Reading A Real Estate Contract
A Real Estate Contract, Real Estate Purchase Contract or REPC is the contract to buy land or other types of real estate. These contracts are created by the state real estate department and used by real estate agents. Individuals use the same or similar contracts.
The contracts vary from state to state but are similar. The main sections are listed and explained below. The first section lists the names of the buyers, sellers and realtors. The Real Estate Contract is about as boring as it gets, but necessary to understand when buying land.
The property section describes the property included in the sale. This includes the real estate, any appliances included with a house and any water rights, mineral rights etc. Any items not included in the sale are also listed.
The price section includes the purchase price and any financing. The financing might include bank loans, private loans or owner financing.
This section may also state the contract is subject to loan approval. The buyer will not be required to complete the purchase if their loan is denied. There also may be a appraisal condition which allows the buyer to cancel the contract if the property appraisal is lower than the purchase price.
Settlement and Closing
The settlement section covers items that must be completed before the closing. This includes documents to be signed, money to be paid, and required disclosures.
This section gives the date when the buyer can take possession of the property. This is usually a certain period of time after the closing occurs.
Its very important to review this section. The realtor(s) disclose who they represent which is either the buyer or the seller. Keep this in mind when dealing with a realtor.
Every buyer should demand title insurance when they purchase real estate. This section details the title insurance policy requirements and who pays for it.
Seller disclosures often include the following:
- Property condition disclosure
- Commitment for Title Insurance
- Any leases not expiring before closing
- Any environmental liens or issues
- Any building or zoning code violations
- Other issues seller is aware of that affect the property
Buyer’s Right To Cancel
Conditions allowing the buyer can cancel the contract may include:
- Buyers approval of seller disclosures
- Buyers inspection of the property
- Buyers approval of a land survey
- Buyers ability to get home owners insurance
- Other test and evaluations as listed
The Seller guarantees the property will be in good condition with a clear title and be broom clean. This includes all appliances work, there are no roof leaks, foundation cracks, or other problems not disclosed to the buyer.
It also discloses if the seller will provide a home warranty and what coverage will be included in the warranty.
The Buyer is entitled to inspect the property before the closing. The Seller agrees to correct any problems found during that inspection within the limits described in this section, and to allow buyer to enter the property for the inspection.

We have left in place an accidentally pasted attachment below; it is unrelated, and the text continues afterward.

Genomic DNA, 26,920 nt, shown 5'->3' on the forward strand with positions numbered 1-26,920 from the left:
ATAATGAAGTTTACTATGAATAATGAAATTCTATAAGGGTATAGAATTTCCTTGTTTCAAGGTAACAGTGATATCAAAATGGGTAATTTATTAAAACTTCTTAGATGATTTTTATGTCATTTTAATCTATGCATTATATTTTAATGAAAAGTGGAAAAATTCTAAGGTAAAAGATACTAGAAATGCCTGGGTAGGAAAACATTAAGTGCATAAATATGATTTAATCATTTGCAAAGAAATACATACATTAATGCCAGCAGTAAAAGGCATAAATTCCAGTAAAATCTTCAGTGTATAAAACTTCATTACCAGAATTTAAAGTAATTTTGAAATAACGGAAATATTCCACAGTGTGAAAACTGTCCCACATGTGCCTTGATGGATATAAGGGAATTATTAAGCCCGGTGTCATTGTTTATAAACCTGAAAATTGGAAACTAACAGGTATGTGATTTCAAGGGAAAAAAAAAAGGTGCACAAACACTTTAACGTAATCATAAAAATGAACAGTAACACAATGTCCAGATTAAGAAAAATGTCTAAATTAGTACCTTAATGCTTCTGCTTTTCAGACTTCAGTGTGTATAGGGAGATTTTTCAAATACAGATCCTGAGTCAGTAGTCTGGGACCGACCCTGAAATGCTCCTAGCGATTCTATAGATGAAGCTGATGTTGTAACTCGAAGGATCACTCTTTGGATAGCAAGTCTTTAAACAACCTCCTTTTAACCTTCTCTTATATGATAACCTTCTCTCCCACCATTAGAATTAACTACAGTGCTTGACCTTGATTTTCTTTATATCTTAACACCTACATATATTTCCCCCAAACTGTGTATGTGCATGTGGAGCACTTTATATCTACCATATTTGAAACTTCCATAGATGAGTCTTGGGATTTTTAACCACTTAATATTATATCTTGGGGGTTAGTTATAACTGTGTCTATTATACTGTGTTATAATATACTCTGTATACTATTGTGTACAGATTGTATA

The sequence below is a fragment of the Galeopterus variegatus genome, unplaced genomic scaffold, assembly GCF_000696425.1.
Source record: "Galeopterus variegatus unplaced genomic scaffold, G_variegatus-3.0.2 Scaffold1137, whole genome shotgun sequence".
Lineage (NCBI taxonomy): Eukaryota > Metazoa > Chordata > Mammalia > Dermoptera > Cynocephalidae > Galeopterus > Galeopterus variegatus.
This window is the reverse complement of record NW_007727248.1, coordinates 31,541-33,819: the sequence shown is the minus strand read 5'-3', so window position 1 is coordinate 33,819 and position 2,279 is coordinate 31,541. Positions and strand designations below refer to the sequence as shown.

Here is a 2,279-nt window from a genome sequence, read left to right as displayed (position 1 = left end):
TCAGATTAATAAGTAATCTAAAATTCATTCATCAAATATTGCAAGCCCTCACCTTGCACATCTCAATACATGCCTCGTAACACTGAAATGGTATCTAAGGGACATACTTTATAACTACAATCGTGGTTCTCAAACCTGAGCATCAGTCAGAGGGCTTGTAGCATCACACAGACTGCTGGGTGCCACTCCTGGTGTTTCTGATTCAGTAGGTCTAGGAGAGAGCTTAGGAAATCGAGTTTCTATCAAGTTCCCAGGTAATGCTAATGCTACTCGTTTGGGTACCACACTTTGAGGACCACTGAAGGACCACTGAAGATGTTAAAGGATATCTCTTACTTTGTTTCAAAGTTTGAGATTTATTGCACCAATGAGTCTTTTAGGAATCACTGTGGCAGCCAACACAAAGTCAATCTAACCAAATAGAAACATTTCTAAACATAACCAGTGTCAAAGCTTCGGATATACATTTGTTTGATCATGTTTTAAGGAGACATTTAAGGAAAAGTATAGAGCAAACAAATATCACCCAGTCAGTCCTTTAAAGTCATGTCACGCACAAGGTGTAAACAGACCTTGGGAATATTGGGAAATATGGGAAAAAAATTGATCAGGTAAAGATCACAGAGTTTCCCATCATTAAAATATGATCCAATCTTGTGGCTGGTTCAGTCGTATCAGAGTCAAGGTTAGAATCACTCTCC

Changes During Transaction
Seller agrees none of the following will occur without buyers consent:
- No changes to existing leases
- No new leases shall be entered into
- No substantial improvements or alterations made to property
- No loans or other encumbrances placed on property
Buyers and Sellers agree that this contract and the attachments and addendum’s is the complete contract. This precludes any claims of verbal agreements or other buyer said/seller said issues.
This details how any disputes will be resolved. Often the parties agree to a mediation instead of court.
Both buyer and seller may default (not complete) this contract. This explains the remedies in a default, which may include retaining the earnest money or filing a lawsuit to force contract completion.
There may be separate completion deadlines for parts of the transaction or contract. These could include:
- Buyer Loan Application deadline
- Seller Disclosure deadline
- Property Inspection deadline
- Loan Denial deadline
- Appraisal deadline
- Settlement deadline
Not meeting any of these deadlines by the responsible party (buyer or seller) allows the other to cancel the contract.
Offer And Time For Acceptance
Either the buyer or seller could make the original offer to the other, although the buyer more commonly makes the offer. This states how long the other has to accept, reject, or make a counter offer.
Nothing is more boring than a Real Estate Contract. I know because I read them all the time. However, if you are buying or selling real estate you better read it and understand it. There is too much money at stake to sign this contract without fully understanding it. You may also want to have your attorney review the real estate contract before you sign.